GE Color Effects hacking for the nautically inclined


[Jim] wrote in to share some work he did with GE Color Effects LED lights in an effort to create a light display for his boat. He saw our coverage of the Color Effects G-35 hacking efforts by DeepDarc last year, and knew that they would be prefect for the boat. He did some careful scouring of eBay to score 8 strings of lights at bargain basement pricing, then he got down to the business of hacking them.

He originally built a control circuit using a single PIC18F, but just before he started to put everything together, he realized that wiring everything up would be a huge undertaking. Going back to the drawing board, he decided it would be best to replace the lights’ stock board with one of his own. Now, he uses a single master controller board to send messages to his slave “pods”, significantly cutting down the amount of wiring required for the project.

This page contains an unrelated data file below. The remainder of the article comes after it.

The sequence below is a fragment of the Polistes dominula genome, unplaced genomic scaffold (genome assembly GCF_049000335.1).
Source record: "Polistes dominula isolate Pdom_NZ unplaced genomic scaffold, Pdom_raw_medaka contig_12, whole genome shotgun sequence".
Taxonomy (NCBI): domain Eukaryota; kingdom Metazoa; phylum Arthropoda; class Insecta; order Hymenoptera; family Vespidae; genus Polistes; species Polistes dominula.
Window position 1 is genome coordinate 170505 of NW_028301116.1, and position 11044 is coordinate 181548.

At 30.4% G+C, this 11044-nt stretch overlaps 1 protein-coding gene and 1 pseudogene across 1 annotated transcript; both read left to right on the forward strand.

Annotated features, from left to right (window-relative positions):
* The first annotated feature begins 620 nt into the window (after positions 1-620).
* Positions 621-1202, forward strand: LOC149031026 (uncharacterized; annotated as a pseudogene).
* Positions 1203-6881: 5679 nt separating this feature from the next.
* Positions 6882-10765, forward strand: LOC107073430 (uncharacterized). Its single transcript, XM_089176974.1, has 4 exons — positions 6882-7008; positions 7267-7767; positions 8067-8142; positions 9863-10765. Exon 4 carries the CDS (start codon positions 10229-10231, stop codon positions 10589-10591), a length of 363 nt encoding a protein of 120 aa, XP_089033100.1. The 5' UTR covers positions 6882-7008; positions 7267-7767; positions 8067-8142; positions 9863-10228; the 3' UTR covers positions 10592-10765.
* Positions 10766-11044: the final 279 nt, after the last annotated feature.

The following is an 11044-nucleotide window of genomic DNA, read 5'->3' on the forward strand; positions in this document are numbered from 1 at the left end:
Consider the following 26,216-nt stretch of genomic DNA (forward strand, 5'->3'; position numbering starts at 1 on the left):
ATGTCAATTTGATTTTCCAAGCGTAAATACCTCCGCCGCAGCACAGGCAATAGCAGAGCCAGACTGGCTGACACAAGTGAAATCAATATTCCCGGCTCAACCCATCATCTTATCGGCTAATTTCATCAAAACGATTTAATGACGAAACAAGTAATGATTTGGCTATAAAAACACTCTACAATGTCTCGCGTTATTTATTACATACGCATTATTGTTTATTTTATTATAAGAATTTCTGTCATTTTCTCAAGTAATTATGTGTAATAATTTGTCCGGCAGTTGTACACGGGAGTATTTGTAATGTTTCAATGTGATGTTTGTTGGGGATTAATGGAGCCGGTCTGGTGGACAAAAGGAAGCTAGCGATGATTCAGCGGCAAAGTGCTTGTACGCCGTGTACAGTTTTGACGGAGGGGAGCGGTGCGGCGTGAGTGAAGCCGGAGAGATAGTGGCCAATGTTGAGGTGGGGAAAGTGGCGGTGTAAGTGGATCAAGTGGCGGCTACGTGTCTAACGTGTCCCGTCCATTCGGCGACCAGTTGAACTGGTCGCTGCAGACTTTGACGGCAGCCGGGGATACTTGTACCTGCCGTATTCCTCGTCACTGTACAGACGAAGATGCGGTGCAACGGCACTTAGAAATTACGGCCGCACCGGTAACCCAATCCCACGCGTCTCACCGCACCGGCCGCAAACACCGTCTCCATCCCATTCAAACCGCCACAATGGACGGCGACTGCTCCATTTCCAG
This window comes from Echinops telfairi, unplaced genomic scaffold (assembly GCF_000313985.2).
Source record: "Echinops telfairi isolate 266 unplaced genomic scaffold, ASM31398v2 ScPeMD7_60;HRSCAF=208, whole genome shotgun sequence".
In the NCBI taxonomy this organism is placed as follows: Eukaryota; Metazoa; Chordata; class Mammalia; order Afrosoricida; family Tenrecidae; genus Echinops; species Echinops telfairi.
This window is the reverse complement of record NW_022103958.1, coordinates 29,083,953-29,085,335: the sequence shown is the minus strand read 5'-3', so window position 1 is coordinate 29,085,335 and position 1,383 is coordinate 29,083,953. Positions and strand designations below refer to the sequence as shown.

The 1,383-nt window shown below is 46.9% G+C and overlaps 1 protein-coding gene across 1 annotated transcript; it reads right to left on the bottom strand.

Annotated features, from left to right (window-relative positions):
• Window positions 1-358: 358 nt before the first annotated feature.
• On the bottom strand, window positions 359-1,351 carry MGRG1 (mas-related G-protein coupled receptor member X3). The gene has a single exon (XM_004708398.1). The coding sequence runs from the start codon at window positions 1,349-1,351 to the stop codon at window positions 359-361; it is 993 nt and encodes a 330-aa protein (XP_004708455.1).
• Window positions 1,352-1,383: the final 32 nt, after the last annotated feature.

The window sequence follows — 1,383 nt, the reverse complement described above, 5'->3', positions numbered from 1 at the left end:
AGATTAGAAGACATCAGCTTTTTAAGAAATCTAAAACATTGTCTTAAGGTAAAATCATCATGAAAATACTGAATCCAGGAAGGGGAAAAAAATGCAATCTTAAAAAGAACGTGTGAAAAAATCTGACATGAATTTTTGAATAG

The display looks great as you can see in the video below, though as many do, [Jim] has plenty of improvements in mind for the future.

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G-35 Christmas lights do make a great LED matrix

This fully-addressable RGB LED matrix was built by [John Graham-Cummings]. He didn’t start from scratch, but wisely repurposed a strand of GE Color Effect lights and built a pleasant looking case in which to mount the G-35 hardware.

We’ve seen this hardware used in a similar way before. Because each ‘bulb’ has its own microcontroller, color data is shifted in via a serial bus. Orient the modules in any pattern you choose and account for that layout in software.

Since the strings have 50 bulbs, [John] simply cut off the one on the end to form his 7×7 matrix with the remaining 49 units. A square of plywood with a grid of holes holds each in place. Cord mess is not a problem as the extra was cut out and the remainders were soldered together again. [John] uses an Arduino Pro to feed in the data, which you can see for yourself in the clip after the break.

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